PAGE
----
Inside a quoted character
This state is entered by encountering a ' (single quote) symbol, and exited (to the normal state) by another '. Inside this state, the one character immediately following a \ (backslash) must not be treated as special.

However, these are just the "main" states that your state machine might have. For example, if you encounter a / in the "normal" state, you might go into a "just saw a slash" state. From this state, a second / could put you in the "// comment" state, while a star could put you into the "/* comment" state; any other character would return you to the "normal" state. The same sort of trick can be used elsewhere, so that you only need to process a single character at a time.

If your state machine does not end in the "normal" state, you should close whatever HTML tag is currently open.

How to implement a state machine

The best way to implement a state machine is with a switch statement inside a while loop. The switch statement chooses a block of code based on the current state, and the while loop exits when the state machine is done.

The following example marks every sequence of digits as bold. Since the length of the string is known beforehand, a for loop is used instead of a while loop.

public class StateMachine {
    String testString = "Testing...1...2...3974...end test 1";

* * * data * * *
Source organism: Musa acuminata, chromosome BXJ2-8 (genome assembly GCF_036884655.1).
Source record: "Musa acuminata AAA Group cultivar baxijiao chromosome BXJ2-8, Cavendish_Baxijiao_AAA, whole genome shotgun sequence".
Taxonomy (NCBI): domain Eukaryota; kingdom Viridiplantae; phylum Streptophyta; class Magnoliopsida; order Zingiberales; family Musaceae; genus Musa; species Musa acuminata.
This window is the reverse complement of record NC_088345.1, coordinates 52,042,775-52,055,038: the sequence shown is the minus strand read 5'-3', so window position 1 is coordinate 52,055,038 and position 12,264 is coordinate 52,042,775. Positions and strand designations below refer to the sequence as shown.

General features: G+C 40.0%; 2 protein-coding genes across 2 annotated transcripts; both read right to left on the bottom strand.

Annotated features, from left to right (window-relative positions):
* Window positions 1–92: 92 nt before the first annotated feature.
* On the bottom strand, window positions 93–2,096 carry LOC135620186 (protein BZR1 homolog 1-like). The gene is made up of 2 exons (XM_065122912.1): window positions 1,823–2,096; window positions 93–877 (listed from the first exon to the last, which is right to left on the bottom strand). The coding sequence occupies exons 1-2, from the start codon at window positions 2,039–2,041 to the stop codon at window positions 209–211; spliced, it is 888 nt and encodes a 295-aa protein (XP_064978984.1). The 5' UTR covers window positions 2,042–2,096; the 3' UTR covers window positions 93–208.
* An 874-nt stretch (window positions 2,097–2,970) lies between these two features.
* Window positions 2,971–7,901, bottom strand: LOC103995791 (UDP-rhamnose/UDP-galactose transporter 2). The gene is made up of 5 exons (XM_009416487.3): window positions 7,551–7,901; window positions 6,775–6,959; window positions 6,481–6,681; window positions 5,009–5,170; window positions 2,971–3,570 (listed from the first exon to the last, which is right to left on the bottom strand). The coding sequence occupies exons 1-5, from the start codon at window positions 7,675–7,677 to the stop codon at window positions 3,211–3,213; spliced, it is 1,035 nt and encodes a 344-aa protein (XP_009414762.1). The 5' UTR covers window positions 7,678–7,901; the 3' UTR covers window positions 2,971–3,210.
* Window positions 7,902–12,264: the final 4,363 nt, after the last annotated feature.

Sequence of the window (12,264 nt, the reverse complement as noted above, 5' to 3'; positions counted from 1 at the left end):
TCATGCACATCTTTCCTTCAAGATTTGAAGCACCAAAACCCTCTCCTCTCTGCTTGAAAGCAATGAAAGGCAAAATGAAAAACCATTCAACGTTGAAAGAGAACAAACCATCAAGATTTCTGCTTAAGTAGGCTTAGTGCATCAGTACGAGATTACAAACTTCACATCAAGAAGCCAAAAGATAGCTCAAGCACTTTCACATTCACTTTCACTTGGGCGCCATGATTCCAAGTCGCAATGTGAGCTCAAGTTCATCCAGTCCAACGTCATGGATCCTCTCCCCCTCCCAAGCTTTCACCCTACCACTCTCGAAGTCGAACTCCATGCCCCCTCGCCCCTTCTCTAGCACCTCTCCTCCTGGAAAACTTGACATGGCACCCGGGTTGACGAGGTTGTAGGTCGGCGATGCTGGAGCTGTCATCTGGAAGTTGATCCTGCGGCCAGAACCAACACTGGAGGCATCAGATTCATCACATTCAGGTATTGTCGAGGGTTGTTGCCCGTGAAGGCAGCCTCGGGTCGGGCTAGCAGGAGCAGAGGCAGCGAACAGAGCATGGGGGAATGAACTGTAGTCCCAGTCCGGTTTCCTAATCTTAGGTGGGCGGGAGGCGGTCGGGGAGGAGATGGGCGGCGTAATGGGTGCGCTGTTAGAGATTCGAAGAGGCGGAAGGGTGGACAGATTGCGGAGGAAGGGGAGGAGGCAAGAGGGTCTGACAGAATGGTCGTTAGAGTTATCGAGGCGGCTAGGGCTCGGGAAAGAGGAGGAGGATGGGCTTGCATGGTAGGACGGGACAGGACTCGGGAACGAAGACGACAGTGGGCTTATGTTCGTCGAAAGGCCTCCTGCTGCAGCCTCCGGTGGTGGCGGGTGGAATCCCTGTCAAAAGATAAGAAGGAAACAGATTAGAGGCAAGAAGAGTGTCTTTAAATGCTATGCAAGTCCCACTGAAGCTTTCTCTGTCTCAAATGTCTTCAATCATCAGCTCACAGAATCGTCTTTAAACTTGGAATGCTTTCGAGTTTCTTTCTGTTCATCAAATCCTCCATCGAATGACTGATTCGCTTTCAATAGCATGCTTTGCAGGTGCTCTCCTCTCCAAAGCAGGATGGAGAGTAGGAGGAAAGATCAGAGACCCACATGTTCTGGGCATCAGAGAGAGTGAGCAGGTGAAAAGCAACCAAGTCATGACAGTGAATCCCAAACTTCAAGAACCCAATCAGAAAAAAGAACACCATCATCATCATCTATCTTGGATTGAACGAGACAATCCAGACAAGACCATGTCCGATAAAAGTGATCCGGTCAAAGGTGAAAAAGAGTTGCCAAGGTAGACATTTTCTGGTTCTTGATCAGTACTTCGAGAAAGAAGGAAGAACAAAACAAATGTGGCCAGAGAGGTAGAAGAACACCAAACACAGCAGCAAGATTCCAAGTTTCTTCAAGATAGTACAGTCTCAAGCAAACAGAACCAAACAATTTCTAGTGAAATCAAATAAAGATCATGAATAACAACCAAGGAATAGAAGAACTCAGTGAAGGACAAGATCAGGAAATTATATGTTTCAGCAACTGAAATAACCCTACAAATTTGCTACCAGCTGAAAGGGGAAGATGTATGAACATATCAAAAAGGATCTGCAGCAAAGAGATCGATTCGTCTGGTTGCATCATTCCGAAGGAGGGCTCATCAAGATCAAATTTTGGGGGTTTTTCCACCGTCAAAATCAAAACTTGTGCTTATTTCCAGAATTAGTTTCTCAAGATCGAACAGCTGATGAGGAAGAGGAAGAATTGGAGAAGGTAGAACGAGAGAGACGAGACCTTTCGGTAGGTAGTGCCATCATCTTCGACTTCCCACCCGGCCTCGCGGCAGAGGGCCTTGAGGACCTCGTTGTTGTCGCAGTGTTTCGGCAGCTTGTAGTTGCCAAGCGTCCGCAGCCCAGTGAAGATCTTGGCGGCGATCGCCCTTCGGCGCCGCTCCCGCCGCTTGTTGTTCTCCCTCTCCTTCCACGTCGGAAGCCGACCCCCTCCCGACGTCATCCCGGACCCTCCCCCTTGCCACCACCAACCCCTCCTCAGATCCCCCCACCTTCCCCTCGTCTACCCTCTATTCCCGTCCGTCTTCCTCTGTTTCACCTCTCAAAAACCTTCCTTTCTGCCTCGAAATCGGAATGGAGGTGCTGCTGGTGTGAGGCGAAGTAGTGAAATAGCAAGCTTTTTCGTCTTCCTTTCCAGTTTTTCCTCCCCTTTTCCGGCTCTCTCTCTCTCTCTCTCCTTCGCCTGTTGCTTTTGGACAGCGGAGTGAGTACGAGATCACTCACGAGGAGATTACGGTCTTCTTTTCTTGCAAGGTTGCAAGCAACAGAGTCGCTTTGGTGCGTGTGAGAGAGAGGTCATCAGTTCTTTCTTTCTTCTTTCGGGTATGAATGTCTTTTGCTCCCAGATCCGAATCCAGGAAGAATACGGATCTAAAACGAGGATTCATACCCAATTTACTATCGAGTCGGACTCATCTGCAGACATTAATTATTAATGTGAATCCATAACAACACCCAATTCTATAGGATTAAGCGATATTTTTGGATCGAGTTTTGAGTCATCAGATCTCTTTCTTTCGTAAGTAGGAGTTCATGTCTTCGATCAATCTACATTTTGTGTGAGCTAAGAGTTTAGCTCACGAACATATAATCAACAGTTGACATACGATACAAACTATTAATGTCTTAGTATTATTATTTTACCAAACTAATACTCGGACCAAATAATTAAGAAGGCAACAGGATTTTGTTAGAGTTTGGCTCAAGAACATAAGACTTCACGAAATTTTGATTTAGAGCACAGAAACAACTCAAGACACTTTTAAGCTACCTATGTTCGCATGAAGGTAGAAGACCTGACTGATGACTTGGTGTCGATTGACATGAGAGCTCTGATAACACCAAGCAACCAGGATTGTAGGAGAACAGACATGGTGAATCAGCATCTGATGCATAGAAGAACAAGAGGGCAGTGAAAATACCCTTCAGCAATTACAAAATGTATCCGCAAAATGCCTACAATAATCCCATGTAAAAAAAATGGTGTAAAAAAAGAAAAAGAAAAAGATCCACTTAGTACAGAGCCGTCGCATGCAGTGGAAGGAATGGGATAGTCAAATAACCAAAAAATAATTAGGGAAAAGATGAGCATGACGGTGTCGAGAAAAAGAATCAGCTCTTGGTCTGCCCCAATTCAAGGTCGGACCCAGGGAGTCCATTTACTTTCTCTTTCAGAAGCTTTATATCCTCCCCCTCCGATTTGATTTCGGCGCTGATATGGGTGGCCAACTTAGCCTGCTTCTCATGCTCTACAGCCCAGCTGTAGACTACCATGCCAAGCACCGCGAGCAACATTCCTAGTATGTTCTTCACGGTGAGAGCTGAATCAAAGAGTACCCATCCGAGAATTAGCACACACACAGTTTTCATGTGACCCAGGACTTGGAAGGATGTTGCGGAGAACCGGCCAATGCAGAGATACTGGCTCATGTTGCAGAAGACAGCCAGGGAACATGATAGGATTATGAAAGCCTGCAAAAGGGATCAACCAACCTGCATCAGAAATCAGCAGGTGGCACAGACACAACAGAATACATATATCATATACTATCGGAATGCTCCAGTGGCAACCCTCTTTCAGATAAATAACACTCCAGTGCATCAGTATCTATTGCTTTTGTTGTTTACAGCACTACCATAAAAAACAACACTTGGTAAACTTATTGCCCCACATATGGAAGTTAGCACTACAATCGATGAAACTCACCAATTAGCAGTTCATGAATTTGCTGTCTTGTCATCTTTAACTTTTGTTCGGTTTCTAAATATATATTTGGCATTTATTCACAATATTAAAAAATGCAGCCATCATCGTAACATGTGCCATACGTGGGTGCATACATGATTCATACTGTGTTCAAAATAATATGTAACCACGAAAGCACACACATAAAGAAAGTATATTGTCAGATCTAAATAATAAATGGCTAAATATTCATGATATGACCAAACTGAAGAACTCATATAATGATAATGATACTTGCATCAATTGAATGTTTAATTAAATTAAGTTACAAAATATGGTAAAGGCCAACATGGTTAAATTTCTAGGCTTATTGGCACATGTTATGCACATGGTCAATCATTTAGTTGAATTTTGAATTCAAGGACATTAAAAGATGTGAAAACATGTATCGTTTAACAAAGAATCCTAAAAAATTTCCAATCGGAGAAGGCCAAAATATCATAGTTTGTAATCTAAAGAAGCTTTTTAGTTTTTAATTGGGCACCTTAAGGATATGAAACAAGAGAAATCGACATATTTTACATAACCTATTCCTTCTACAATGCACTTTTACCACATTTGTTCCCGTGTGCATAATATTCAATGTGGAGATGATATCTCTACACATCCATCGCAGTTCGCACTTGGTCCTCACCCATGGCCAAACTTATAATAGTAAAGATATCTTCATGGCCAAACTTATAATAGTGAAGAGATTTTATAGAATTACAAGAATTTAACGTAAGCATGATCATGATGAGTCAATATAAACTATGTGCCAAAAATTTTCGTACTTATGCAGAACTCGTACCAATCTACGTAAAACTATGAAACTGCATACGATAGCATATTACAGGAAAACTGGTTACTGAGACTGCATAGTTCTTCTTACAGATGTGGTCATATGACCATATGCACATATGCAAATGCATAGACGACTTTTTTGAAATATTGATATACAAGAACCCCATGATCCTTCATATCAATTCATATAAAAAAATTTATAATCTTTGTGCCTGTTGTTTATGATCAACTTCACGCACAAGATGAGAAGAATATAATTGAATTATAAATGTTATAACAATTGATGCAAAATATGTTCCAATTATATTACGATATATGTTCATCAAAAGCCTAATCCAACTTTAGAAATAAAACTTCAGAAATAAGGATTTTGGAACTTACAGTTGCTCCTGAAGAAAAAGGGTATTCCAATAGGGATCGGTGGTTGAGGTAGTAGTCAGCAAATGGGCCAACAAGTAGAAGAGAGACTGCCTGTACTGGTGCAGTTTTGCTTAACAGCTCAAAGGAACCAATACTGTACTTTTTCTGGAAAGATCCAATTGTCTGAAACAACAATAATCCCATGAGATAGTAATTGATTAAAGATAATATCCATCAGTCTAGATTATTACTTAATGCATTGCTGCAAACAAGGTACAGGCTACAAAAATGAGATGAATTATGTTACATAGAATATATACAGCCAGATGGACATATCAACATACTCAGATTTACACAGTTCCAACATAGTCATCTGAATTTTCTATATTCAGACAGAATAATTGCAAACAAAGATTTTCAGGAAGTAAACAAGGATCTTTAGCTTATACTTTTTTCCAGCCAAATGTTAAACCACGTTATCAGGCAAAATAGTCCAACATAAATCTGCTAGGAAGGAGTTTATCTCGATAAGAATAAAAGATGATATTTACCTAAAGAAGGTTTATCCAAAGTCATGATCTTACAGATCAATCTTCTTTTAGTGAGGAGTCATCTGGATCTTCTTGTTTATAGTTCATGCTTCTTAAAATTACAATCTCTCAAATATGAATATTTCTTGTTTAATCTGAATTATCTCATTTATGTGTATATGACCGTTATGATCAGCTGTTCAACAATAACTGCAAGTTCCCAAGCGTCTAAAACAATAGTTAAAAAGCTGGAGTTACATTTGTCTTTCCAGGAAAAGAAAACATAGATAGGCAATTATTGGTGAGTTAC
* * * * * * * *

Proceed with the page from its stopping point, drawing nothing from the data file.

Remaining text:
StringBuffer result = new StringBuffer();
    final int NORMAL = 1;
    final int NUMBER = 2;
    public static void main(String args[]) {
        StateMachine machine = new StateMachine();
    void run() {
        int state = NORMAL;
        for (int i = 0; i < testString.length(); i++) {
            char ch = testString.charAt(i);
            switch (state) {
                case NORMAL:
                    if (Character.isDigit(ch)) {
                        result.append("<b>" + ch);
                        state = NUMBER;
                    else {
                case NUMBER:
                    if (!Character.isDigit(ch)) {
                        result.append("</b>" + ch);
                        state = NORMAL;
                    else {
        if (state == NUMBER) result.append("</b>");
If you use a test string such as the one in the above program, remember that certain characters must be backslashed in string literals. For example, the string backslash is "\" must be written as "backslash is \"\\\"" .

Possible extra credit

For 20 points extra credit, make all keywords bold (including the ones we haven't talked about in class).

While it is possible to use a state machine to recognize keywords, doing so will result in a very large number of states. Here is a better solution: when you encounter a letter, go into a state that collects all the letters of the word; then check whether it is a keyword.

Due date

Please turn in your program via Blackboard by midnight, December 10.